William Clusin, MD

Publication Details

  • MECHANISM OF DEPOLARIZATION IN THE ISCHEMIC DOG HEART - DISCREPANCY BETWEEN T-Q POTENTIALS AND POTASSIUM ACCUMULATION JOURNAL OF PHYSIOLOGY-LONDON Blake, K., Clusin, W. T., Franz, M. R., Smith, N. A. 1988; 397: 307-330

    Abstract:

    1. To study the origin of ischaemic myocardial depolarization, the diastolic surface potential - T-Q depression-was correlated with subepicardial extracellular K+ accumulation during serial episodes of widespread ischaemia in open-chest dogs, and in isolated, blood-perfused canine hearts. Placement of the reference electrode on a small island of non-ischaemic myocardium simplified the interpretation of the T-Q potentials. 2. In some experiments, changes in resting potential in the ischaemic zone were recorded using a 'contact' monophasic action potential (MAP) electrode. The change in MAP resting potential was linearly related to T-Q depression for a wide range of experimental conditions (R greater than 0.98). T-Q depression is therefore a linear index of depolarization in superficial myocardial cells. 3. The validity of T-Q depression as a 'measure' of local cellular depolarization was further tested by infiltration of isotonic KCl into the superficial myocardium subjacent to the ischaemic zone electrode. Resulting T-Q depression was 2- to 3-fold larger than the maximum values obtained in ischaemia; and the ratio of T-Q depression to the amplitude of the accompanying monophasic potential was consistent with the assumption that KCl had fully depolarized the underlying myocardium (delta Vm = 89 mV). KCl prevented (i.e. occluded) further changes in the T-Q potential during ischaemia. KCl did not have these effects if it was introduced at sites more remote from the electrode (greater than 4 mm). 4. Ischaemic T-Q depression was drastically accelerated by increasing the heart rate from 90 to 180 beats/min and was further accelerated by arterial infusion of CaCl2. These effects were most striking during the first minute of ischaemia. 5. In contrast, the above manoeuvres produced little acceleration of subepicardial K+ accumulation. After CaCl2 infusion, large ischaemic potentials, severe conduction impairment, and arrhythmias could be observed when K+ activity was almost normal (aK = 4.0-4.5 mM). 6. T-Q depression was larger in vivo than in isolated hearts, both absolutely and relative to K+ accumulation. 7. Based on the reproducible amplitude of ischaemic epicardial potential-estimates of cellular depolarization (delta Vm) could be obtained, which were compared with the concurrent change in K+ electrode potential (delta EK) for each experimental condition. 8. Estimated depolarization was nearly identical to delta EK in isolated hearts under basal conditions. However, depolarization significantly exceeded delta EK during rapid pacing, CaCl2 infusion, or during paced occlusions performed in vivo.(ABSTRACT TRUNCATED AT 400 WORDS)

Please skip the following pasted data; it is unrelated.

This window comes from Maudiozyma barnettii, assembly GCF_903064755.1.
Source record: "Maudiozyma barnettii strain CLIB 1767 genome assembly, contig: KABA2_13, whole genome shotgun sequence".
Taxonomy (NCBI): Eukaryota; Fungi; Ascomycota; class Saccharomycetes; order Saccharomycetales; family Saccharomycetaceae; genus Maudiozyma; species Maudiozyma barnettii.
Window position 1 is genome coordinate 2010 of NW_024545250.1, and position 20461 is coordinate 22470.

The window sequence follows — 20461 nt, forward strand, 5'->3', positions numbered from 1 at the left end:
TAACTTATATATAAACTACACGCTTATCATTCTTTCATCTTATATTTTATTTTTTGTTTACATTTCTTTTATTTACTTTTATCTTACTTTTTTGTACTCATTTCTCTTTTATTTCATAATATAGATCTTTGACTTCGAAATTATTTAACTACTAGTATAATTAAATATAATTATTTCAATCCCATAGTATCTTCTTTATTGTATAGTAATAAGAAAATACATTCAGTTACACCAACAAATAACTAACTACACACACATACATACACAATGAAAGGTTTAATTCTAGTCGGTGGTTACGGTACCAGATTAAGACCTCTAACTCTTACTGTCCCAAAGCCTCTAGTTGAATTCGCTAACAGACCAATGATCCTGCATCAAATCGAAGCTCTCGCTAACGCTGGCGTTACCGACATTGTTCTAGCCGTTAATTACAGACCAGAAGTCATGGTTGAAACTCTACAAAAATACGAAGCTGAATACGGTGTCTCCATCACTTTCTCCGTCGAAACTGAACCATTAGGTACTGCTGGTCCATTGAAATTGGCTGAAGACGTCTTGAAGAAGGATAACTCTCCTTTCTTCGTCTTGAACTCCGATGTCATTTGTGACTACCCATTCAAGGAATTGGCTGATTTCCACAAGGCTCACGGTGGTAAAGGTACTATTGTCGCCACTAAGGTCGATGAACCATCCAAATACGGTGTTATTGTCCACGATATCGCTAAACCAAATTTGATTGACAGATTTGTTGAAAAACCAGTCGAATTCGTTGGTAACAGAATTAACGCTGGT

View details for Web of Science ID A1988M128400020

    View details for PubMedID 3411509

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